Add or Remove Sudo Users in WSL Linux in Windows 10

Continuing with my WSL coverage, I would like to share how to add or remove a user to the sudo group in a WSL Linux distro in order to allow or deny it from running commands and apps as root. This is applicable to newly added user accounts, as they have no sudo privileges out of the box. Also, we will see how to find which user accounts are already members of the sudo group.


The ability to run Linux natively in Windows 10 is provided by the WSL feature. WSL stands for Windows Subsystem for Linux, which initially, was limited to Ubuntu only. Modern versions of WSL allow installing and running multiple Linux distros from Microsoft Store.

Linux Distros Microsoft Store Windows 10

After enabling WSL, you can install various Linux versions from the Store. You can use the following links:

  1. Ubuntu
  2. openSUSE Leap
  3. SUSE Linux Enterprise Server
  4. Kali Linux for WSL
  5. Debian GNU/Linux

and more.

When you start a WSL distro for the first time, it opens a console window with a progress bar. After a moment of waiting, you will be prompted to type a new user account name, and its password. This account will be your default WSL user account that will be used to sign-in automatically every time you run the current distro. Also, it will be included in the 'sudo' group in order to allow it to run commands elevated (as root).

User Accounts in WSL Linux

Each Linux distribution running on the Windows Subsystem for Linux has its own Linux user accounts and passwords. You will have to configure a Linux user account any time you add a distributionreinstall, or reset. Linux user accounts are not only independent per distribution, they are also independent from your Windows user account, so you can add or remove a Linux user account without changing your Windows credentials.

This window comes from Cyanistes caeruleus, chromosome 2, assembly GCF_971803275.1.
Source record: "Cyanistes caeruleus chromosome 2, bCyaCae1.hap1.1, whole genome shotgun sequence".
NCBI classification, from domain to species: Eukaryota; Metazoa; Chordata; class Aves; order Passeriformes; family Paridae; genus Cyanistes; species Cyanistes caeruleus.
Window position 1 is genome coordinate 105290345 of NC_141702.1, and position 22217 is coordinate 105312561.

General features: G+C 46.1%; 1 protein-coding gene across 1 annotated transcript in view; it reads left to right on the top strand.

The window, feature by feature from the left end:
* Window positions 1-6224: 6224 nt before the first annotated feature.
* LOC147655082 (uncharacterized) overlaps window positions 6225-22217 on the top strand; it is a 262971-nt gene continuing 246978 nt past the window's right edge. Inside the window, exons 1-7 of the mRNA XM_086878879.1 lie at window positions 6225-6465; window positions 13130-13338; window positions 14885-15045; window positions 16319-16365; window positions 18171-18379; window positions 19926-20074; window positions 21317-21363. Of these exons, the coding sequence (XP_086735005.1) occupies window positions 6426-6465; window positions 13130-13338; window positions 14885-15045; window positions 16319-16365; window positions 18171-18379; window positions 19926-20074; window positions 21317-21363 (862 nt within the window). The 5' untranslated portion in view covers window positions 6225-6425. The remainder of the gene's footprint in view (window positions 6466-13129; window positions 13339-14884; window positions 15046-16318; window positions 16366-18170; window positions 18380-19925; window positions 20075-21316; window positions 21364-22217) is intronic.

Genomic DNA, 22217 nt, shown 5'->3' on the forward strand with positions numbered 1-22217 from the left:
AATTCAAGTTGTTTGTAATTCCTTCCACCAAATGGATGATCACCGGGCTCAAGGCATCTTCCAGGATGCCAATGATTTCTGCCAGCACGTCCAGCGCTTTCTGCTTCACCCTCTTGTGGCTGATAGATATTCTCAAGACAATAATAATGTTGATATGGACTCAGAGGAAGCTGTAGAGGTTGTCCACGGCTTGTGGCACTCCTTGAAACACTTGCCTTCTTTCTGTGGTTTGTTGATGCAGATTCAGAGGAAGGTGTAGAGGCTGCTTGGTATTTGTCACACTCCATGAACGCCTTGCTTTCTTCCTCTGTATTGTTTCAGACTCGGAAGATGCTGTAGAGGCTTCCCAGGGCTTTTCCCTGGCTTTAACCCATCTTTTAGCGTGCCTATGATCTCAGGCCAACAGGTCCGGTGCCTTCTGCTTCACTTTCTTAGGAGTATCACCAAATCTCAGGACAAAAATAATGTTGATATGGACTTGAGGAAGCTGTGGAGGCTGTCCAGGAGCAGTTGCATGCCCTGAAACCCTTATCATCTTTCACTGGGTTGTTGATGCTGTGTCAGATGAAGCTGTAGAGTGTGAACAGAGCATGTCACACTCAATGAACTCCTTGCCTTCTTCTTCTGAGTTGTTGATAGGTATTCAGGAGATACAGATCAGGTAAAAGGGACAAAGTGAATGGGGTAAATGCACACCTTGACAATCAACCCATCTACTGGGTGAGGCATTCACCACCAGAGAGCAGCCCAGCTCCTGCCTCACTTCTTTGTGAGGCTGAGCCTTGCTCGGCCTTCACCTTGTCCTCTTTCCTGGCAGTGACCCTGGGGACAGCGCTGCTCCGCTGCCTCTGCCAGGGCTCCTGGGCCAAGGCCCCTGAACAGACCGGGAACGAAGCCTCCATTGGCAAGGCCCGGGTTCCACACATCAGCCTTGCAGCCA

Sudo is a special user group in Linux. Members of that group are allowed to run commands and apps as a root user (i.e. elevated). The sudo group is available when the sudo package is installed. Besides the group, it provides the sudo command, that should be used to elevated a command or app, e.g. $ sudo vim /etc/default/keyboard.

Find Users Included to Sudo

First of all, you might be interested in learning which user accounts in your WSL distro are permitted to use the sudo command.

  1. Run your WSL Linux distro, e.g. Ubuntu.Windows 10 WSL Run As User 1
  2. Type the following command and hit the Enter key: grep sudo /etc/group| cut -d: -f4.Windows 10 WSL Find Sudo Users

The cut command extracts values for column #4  from the /etc/group file, that contains everything related to groups in Linux. It is delimited by ":". The grep command prints only the line that contains the 'sudo' line.

It is worth noting that in certain distros, the sudo command might be configured to use any other group instead of the 'sudo' group. For example, in Arch Linux, members of the 'wheel' group are allowed to use sudo. There is no 'sudo' group in this distro. In such a case, take a look at the /etc/sudoers file, and read its man page (run $ man sudoers).

Tip: You can list groups a user account included to with the groups <username> command. E.g.

$ groups winaero

Windows 10 WSL Find Groups For User

To Add a User to Sudo in WSL Linux in Windows 10

  1. Run your WSL Linux distro, e.g. Ubuntu, under the root user or the user that is already allowed to use sudo.
  2. Type the command: sudo usermod -a -G sudo <username>. Substitute <username> in the command with the actual user account name you want to add to the sudo group.Windows 10 WSL Add User To Sudo
  3. Alternatively, you can use the following command: gpasswd -a <username> sudo. The result will be the same.

To Remove a User from Sudo in WSL Linux in Windows 10,

  1. Run your WSL Linux distro, e.g. Ubuntu, under the root user or the user that is already allowed to use sudo.
  2. Type the command: sudo gpasswd -d <username> sudo. Substitute <username> in the command with the actual user account name you want to remove from the sudo group.Windows 10 WSL Remove User From Sudo

That's it.

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Author: Sergey Tkachenko

Sergey Tkachenko is a software developer who started Winaero back in 2011. On this blog, Sergey is writing about everything connected to Microsoft, Windows and popular software. Follow him on Telegram, Twitter, and YouTube.

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